Release Father Aziz now

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Charity head pleads on behalf of yet another priest abducted in Syria
“It is as though…fanatical groups want to cut off the heads of the Christian communities to kill the body – the Church. They should know that this will not work.” – Neville Kyrke-Smith
By John Pontifex and Clare Creegan

THE UK head of a Catholic charity for persecuted Christians has called for prayers for the release of yet another priest kidnapped in Syria.
Franciscan priest Father Diyaa Aziz was abducted from the mainly Christian village of Yaacobiya, in the north-western Syrian province of Idlib by the Al-Nusra Front, an Islamist terror group linked to al-Qaeda.
Kidnapped on Saturday (4th July), 40-year-old Fr Aziz is the latest priest to be captured in a list which includes Archbishops Boulos Yazigi and Youhanna Ibrahim of Aleppo, Jesuit priest Father Paolo Dall’Oglio, fellow Franciscan Father Hanna Jallouf and Father Jacques Mourad, who was taken only last month.
Describing the latest kidnapping as part of a “contagion of evil”, Neville Kyrke-Smith, National Director of Aid to the Church in Need (UK) stated: “We plead for prayers and mercy – for young Fr Aziz, for Fr Jacques Mourad and all the priests and bishops who have been kidnapped and for their people.
“It is as though Daesh (IS) and other fanatical groups want to cut off the heads of the Christian communities to kill the body – the Church – and they should know that this will not work.”
Mr Kyrke-Smith, who in May visited ACN emergency relief and pastoral aid projects in Kurdish northern Iraq, stated: “The faith is strong and Christians want to be part of the future in their and our historical homeland.”
“Having been in northern Iraq recently and knowing the terror that Christian communities and others face in great parts of Syria and Iraq, the people need the support, solidarity and resolve of the West to stand up to this contagion of evil.”
Father Diyaa Aziz was abducted from the predominantly Christian village of Yaacobiya in the countryside of the city of Jisr al-Shughour where he acted as parish priest for the Latin community of Latin and Orthodox Armenians.
Rami Abdel Rahman, the director of the Syrian Observatory for Human Rights, said that Fr Aziz was summoned for a meeting from his place of residence in the monastery by the prince of the Al-Nusra Front, an organisation with connections to al-Qaeda, but did not return.
The abduction of Father Aziz is the latest in a string of abductions which begun in April 2013 when Aleppo prelates Greek Orthodox Archbishop Bolous Yazigi and Syriac Orthodox Archbishop Youhanna Ibrahim were abducted not far from the city in north-west Syria.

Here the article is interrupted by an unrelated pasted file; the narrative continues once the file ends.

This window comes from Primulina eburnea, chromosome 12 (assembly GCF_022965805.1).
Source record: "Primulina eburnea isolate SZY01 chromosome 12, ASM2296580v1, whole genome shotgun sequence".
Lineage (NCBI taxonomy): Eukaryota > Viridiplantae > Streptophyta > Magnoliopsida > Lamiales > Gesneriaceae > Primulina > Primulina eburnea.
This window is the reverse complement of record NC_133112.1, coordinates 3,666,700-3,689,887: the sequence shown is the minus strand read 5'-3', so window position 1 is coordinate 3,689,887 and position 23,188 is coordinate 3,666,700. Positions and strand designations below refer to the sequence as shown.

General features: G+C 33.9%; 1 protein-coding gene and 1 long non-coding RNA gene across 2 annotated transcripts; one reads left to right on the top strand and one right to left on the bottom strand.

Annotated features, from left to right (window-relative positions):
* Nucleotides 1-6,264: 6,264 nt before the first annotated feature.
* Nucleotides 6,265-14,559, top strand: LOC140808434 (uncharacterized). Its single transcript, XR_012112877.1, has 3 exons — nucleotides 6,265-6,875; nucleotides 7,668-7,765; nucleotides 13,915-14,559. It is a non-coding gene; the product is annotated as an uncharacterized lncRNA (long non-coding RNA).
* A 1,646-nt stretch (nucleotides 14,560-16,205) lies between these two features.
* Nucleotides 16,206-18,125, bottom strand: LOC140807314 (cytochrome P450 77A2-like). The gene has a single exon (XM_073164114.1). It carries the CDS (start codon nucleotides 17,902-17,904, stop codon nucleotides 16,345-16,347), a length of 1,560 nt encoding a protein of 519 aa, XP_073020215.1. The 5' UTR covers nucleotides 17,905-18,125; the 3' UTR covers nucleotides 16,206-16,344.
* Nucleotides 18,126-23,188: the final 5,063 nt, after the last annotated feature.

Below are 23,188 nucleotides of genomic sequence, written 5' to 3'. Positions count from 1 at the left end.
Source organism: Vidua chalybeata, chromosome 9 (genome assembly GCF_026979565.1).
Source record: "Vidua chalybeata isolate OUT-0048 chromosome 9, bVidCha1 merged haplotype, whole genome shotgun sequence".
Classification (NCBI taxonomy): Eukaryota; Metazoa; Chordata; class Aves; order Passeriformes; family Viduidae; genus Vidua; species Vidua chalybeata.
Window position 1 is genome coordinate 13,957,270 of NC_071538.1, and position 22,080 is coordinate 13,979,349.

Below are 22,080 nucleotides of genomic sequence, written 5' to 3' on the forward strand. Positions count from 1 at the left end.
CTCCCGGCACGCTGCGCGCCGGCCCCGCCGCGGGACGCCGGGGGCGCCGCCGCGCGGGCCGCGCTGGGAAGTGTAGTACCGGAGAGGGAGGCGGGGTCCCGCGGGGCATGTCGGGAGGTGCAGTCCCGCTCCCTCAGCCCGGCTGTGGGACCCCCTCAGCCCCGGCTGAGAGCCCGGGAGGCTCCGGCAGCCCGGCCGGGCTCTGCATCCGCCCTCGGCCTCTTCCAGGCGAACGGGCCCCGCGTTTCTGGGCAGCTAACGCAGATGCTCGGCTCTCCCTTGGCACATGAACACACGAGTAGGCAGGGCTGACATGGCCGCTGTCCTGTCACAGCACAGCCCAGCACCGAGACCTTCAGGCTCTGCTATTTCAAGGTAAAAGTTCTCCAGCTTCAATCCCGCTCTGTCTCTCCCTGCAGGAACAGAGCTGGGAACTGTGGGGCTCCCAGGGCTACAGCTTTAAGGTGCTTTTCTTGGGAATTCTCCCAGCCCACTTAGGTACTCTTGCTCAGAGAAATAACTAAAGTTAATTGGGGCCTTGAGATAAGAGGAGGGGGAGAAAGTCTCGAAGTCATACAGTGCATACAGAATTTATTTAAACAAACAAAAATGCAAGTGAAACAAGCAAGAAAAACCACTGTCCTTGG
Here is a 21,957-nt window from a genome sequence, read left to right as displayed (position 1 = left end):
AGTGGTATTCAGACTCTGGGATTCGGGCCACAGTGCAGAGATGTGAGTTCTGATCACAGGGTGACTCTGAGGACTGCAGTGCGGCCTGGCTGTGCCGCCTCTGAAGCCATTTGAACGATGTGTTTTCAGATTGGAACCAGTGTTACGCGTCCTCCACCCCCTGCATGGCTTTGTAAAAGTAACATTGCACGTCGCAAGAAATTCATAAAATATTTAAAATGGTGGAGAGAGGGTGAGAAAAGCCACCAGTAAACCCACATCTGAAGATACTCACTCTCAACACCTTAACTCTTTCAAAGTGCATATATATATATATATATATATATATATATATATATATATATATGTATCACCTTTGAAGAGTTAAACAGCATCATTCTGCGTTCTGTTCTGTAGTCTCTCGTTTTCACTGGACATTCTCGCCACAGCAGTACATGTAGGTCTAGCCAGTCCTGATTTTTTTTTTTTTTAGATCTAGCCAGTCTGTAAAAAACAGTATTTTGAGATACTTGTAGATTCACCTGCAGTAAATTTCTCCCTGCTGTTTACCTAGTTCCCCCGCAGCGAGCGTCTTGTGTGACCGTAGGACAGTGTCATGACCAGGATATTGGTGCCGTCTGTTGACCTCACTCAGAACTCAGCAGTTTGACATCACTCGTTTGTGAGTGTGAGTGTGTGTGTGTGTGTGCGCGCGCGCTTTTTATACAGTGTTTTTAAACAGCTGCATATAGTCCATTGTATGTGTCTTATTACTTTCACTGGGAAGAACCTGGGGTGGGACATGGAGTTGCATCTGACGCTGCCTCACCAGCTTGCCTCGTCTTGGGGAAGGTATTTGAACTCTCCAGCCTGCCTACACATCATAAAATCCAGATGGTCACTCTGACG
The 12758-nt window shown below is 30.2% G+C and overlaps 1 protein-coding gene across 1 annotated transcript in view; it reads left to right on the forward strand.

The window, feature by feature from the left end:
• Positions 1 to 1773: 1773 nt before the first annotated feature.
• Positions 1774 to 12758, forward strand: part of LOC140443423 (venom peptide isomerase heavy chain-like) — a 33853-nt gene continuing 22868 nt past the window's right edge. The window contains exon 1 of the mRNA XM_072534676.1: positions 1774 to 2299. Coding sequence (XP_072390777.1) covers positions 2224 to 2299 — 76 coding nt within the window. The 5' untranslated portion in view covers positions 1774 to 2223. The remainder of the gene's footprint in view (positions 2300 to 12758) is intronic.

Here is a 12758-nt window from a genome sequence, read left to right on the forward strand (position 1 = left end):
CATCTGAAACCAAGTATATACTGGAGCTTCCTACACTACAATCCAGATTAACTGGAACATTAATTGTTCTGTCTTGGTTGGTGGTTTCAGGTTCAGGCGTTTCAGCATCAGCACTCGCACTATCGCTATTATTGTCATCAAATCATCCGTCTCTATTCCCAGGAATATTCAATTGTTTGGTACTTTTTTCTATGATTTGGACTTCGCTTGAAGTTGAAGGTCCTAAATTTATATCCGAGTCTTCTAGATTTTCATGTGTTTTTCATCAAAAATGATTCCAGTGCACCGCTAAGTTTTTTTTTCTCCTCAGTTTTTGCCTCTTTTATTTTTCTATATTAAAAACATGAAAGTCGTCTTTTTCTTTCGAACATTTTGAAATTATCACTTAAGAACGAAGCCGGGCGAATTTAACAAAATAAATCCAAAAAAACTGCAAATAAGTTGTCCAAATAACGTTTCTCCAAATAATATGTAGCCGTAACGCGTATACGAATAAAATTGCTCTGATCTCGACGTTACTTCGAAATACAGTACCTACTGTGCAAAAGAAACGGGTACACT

Three months later came the kidnapping of Father Paolo Dall’Oglio, from the monastery of Deir Mar Musa, 50 miles north of the Syrian capital, Damascus.
The following year, another Franciscan priest, Fr Hanna Jallouf, was abducted along with 20 people from his parish in Qunaya, a neighboring village of Yacubiyeh.
Father Jacques Mourad and a companion were targeted by armed, masked men in May 2015.
The fate of most of almost all the priests remains unknown.
In October 2012, Greek Orthodox Father Fadi Haddad, a parish priest Qatana, 12 miles south-west of Damascus was kidnapped and his body was later discovered badly disfigured on a roadside near the capital.
In April 2014, Dutch Jesuit priest Father Frans van der Lugt, who had lived and worked in Syria for 40 years, was killed in Homs where he ministered to Christians and others trapped in a war zone.
Mr Kyrke-Smith said: “If anybody wishes to rebuild the Middle East we need the leaders of different communities to be respected and allowed to work with all people.”
Since the outbreak of the Syrian war, Syria has become a priority country for Aid to the Church in Need projects – providing food, medicine, shelter and pastoral support.

Editor’s Notes
Directly under the Holy See, Aid to the Church in Need supports the faithful wherever they are persecuted, oppressed or in pastoral need. ACN is a Catholic charity – helping to bring Christ to the world through prayer, information and action.
Founded in 1947 by Fr Werenfried van Straaten, whom St John Paul II named “An outstanding Apostle of Charity”, the organisation is now at work in more than 140 countries throughout the world.
The charity undertakes thousands of projects every year including providing transport for clergy and lay Church workers, construction of church buildings, funding for priests and nuns and help to train seminarians. Since the initiative’s launch in 1979, Aid to the Church in Need’s Child’s Bible – God Speaks to his Children has been translated into 176 languages and more than 51 million copies have been distributed all over the world.
Aid to the Church in Need UK is a registered charity in England and Wales (1097984) and Scotland (SC040748). ACN’s UK office is in Sutton, Surrey and there is a Scottish office in Motherwell, near Glasgow.
For more information, contact John Newton, ACN Press Officer, 020 8661 5167 or Clare Creegan, Digital Media and Press Officer on 020 8661 5175.